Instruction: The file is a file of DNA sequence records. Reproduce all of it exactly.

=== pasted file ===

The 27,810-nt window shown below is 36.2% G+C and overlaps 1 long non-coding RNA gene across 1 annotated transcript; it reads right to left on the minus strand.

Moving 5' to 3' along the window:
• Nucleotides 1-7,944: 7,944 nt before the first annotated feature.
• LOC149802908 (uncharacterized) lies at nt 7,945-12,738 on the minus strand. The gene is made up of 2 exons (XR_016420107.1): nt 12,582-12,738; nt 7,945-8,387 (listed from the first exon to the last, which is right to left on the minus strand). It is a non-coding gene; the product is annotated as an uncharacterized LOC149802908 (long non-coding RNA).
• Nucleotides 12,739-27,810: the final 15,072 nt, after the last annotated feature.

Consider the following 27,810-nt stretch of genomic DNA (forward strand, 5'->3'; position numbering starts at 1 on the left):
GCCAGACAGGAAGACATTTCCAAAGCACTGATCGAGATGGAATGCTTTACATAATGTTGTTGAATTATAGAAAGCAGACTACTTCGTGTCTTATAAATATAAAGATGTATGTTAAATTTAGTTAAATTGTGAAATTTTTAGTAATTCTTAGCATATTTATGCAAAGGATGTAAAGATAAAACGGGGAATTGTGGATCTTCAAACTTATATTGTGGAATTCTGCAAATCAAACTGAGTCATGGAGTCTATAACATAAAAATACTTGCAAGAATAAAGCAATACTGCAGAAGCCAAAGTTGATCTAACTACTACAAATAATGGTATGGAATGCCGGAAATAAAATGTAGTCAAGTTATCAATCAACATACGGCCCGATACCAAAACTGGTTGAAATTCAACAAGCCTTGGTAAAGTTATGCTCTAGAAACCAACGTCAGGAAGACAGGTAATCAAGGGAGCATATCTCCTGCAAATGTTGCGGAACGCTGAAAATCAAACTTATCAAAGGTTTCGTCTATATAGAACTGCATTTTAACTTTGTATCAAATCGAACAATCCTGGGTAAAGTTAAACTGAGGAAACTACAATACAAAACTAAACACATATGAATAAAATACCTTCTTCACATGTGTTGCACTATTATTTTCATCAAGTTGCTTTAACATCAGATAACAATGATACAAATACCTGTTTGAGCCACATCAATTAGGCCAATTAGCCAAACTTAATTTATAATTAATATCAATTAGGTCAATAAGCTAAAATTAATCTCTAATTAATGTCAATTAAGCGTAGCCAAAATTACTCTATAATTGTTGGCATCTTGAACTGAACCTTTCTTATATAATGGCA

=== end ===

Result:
The 27,810-nt window shown below is 36.2% G+C and overlaps 1 long non-coding RNA gene across 1 annotated transcript; it reads right to left on the minus strand.

Moving 5' to 3' along the window:
• Nucleotides 1-7,944: 7,944 nt before the first annotated feature.
• LOC149802908 (uncharacterized) lies at nt 7,945-12,738 on the minus strand. The gene is made up of 2 exons (XR_016420107.1): nt 12,582-12,738; nt 7,945-8,387 (listed from the first exon to the last, which is right to left on the minus strand). It is a non-coding gene; the product is annotated as an uncharacterized LOC149802908 (long non-coding RNA).
• Nucleotides 12,739-27,810: the final 15,072 nt, after the last annotated feature.

Consider the following 27,810-nt stretch of genomic DNA (forward strand, 5'->3'; position numbering starts at 1 on the left):
GCCAGACAGGAAGACATTTCCAAAGCACTGATCGAGATGGAATGCTTTACATAATGTTGTTGAATTATAGAAAGCAGACTACTTCGTGTCTTATAAATATAAAGATGTATGTTAAATTTAGTTAAATTGTGAAATTTTTAGTAATTCTTAGCATATTTATGCAAAGGATGTAAAGATAAAACGGGGAATTGTGGATCTTCAAACTTATATTGTGGAATTCTGCAAATCAAACTGAGTCATGGAGTCTATAACATAAAAATACTTGCAAGAATAAAGCAATACTGCAGAAGCCAAAGTTGATCTAACTACTACAAATAATGGTATGGAATGCCGGAAATAAAATGTAGTCAAGTTATCAATCAACATACGGCCCGATACCAAAACTGGTTGAAATTCAACAAGCCTTGGTAAAGTTATGCTCTAGAAACCAACGTCAGGAAGACAGGTAATCAAGGGAGCATATCTCCTGCAAATGTTGCGGAACGCTGAAAATCAAACTTATCAAAGGTTTCGTCTATATAGAACTGCATTTTAACTTTGTATCAAATCGAACAATCCTGGGTAAAGTTAAACTGAGGAAACTACAATACAAAACTAAACACATATGAATAAAATACCTTCTTCACATGTGTTGCACTATTATTTTCATCAAGTTGCTTTAACATCAGATAACAATGATACAAATACCTGTTTGAGCCACATCAATTAGGCCAATTAGCCAAACTTAATTTATAATTAATATCAATTAGGTCAATAAGCTAAAATTAATCTCTAATTAATGTCAATTAAGCGTAGCCAAAATTACTCTATAATTGTTGGCATCTTGAACTGAACCTTTCTTATATAATGGCA